When the European nations gained mastery over a significant part of the world, between the fifteenth and the twentieth centuries (the Age of Imperialism), they were inspired by the four Cs: Cyrus, Christianity, Cicero, and Caesar. The imperialists of Europe were barbarian warriors, preachers, empire builders, and ideologues.
In the sixth century BC, Cyrus the Great founded the First Persian Empire (the Achaemenid Empire), which at its peak spanned 5.5 million square kilometers, stretching from the Balkans and Eastern Europe in the west to the Indus Valley in the east. The geographical expanse of Cyrus the Great’s empire became an inspiration for the European conquerors and adventurers who came after the fall of the First Persian Empire.
Alexander the Great tried to conquer all the lands that Cyrus had conquered. The Emperors of the Western Roman Empire and the Eastern Roman Empire (the Byzantine Empire) were inspired by the size and scope of the First Persian Empire.
Cyrus played an important role in the founding of Christianity. He allowed the Jews to return to Jerusalem and build their Second Temple. The construction of the Second Temple began in 537 BC, according to the Biblical book of Ezra. Around 500 years after Cyrus, Jerusalem became the birthplace of Christianity, which united the European nations under a common culture.
Caesar was the political icon of the imperialist powers, and Cicero was their intellectual icon. The leaders of the imperialist powers aspired to be a warrior king like Caesar, and they were motivated by the philosophy of Cicero. During the Renaissance, which was contemporaneous with the initial phase of imperialism, Cicero was Europe’s most powerful philosopher. Aristotle and Plato were being studied, but Cicero continued to dominate European philosophy till the 19th century.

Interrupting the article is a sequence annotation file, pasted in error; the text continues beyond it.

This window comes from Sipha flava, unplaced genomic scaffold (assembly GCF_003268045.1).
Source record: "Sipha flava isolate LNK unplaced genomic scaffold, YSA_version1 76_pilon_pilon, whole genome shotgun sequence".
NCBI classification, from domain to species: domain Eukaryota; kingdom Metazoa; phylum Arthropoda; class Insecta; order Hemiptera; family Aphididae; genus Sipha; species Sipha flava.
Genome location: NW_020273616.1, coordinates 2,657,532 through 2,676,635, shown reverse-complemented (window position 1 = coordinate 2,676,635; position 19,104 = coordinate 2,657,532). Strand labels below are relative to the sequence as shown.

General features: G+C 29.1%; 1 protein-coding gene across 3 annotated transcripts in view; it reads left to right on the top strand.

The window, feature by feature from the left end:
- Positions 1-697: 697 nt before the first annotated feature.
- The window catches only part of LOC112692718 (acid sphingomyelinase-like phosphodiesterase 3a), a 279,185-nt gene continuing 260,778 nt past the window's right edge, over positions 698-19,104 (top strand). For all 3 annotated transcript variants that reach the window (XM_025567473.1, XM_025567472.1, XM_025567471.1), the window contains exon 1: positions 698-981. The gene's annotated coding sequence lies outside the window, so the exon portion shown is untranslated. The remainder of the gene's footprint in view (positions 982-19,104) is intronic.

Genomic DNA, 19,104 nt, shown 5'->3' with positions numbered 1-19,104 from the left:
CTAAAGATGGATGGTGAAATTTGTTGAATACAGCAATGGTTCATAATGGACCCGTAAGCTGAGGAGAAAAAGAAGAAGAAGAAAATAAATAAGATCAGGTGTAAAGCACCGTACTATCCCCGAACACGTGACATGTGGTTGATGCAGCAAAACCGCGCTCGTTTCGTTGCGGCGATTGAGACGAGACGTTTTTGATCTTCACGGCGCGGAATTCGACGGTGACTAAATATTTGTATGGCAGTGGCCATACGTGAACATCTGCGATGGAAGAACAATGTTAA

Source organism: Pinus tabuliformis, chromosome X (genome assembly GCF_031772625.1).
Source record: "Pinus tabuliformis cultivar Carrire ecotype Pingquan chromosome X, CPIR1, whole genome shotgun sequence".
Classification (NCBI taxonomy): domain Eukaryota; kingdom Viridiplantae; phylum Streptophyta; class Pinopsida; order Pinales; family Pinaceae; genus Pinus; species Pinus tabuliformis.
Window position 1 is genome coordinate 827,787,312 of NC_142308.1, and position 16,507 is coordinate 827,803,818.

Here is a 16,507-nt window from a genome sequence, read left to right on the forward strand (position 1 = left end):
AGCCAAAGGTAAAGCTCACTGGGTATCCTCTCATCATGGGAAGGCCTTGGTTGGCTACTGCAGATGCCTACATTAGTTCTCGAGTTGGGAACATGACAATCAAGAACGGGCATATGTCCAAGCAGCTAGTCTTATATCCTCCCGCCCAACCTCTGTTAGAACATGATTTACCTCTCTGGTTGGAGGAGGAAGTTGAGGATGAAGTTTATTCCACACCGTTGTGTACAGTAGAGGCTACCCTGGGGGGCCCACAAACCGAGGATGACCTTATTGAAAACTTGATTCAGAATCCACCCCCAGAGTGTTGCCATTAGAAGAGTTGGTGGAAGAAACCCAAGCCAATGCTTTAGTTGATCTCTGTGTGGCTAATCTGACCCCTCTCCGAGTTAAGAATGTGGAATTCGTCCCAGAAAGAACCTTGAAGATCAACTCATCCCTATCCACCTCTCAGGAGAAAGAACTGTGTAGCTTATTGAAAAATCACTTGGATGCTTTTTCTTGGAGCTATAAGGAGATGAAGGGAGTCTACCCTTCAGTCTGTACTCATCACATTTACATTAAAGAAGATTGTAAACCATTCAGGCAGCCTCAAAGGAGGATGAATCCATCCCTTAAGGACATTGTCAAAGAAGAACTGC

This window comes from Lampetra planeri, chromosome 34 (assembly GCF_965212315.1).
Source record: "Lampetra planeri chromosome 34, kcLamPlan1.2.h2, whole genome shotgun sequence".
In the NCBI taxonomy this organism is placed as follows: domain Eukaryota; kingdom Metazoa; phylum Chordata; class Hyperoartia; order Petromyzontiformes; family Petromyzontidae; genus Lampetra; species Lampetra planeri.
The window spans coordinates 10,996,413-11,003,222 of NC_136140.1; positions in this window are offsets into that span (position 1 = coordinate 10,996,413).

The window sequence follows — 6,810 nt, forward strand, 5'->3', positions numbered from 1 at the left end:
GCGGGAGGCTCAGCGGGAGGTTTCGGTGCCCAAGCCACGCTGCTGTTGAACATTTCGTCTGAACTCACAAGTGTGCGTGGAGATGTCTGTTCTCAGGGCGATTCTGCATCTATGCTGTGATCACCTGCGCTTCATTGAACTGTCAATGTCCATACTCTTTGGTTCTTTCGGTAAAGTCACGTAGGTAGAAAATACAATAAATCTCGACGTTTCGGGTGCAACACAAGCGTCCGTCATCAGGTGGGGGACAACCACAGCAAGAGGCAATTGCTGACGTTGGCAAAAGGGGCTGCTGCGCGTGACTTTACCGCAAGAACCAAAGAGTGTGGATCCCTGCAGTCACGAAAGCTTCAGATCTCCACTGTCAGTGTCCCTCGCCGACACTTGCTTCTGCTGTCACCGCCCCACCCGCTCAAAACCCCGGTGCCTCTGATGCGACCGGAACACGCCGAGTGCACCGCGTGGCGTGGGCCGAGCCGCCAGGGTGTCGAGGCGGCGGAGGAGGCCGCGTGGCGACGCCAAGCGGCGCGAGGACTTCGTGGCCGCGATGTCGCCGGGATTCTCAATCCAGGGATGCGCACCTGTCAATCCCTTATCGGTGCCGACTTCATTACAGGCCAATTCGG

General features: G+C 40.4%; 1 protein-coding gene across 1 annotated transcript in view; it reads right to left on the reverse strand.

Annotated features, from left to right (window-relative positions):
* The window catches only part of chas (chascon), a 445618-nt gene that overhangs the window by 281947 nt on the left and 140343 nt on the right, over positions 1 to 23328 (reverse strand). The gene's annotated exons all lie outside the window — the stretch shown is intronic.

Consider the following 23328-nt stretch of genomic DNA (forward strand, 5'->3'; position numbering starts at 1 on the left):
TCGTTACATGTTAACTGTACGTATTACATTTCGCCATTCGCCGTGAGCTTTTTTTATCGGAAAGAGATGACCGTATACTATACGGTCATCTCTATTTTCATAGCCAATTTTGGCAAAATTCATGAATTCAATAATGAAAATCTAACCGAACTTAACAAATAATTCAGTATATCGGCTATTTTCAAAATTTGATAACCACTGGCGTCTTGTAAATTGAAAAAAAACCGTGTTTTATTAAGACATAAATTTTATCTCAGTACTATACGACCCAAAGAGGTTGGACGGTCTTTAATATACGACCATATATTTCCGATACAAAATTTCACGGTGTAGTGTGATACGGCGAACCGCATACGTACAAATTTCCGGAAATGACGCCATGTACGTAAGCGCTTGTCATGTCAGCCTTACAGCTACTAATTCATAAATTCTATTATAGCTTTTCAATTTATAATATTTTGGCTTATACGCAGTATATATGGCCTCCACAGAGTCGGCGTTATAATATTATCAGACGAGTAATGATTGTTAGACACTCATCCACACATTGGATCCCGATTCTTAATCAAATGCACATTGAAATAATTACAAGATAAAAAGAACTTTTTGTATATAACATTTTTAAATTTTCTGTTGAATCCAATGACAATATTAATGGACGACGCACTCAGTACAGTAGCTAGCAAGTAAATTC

There was no connection between Ancient Athens and Imperialist Europe. During and after the Roman Age, Ancient Athens was a dysfunctional and utopian university town full of teachers, preachers, and philosophers who were known for their verbosity, unworkable political theory, rationalistic moral philosophy, and endless arguments.
After 1915, the European nations started rejecting the four Cs—Cyrus, Christianity, Cicero, and Caesar. Due to the rising influence of modernist thinking, preached by an Athenian style dysfunctional and utopian university establishment, they became atheistic, liberal, and non-militaristic. This transformation precipitated the decline of the European nations. By 1945, these nations had lost their colonies. By 1960, they had lost their military and economic superiority, and became woke, weak, and nihilistic.
The 21st century marks the end of European (and North American and Australian) supremacy. What will the future be like? It will be unlike anything the world has seen before. A global revolution is currently underway.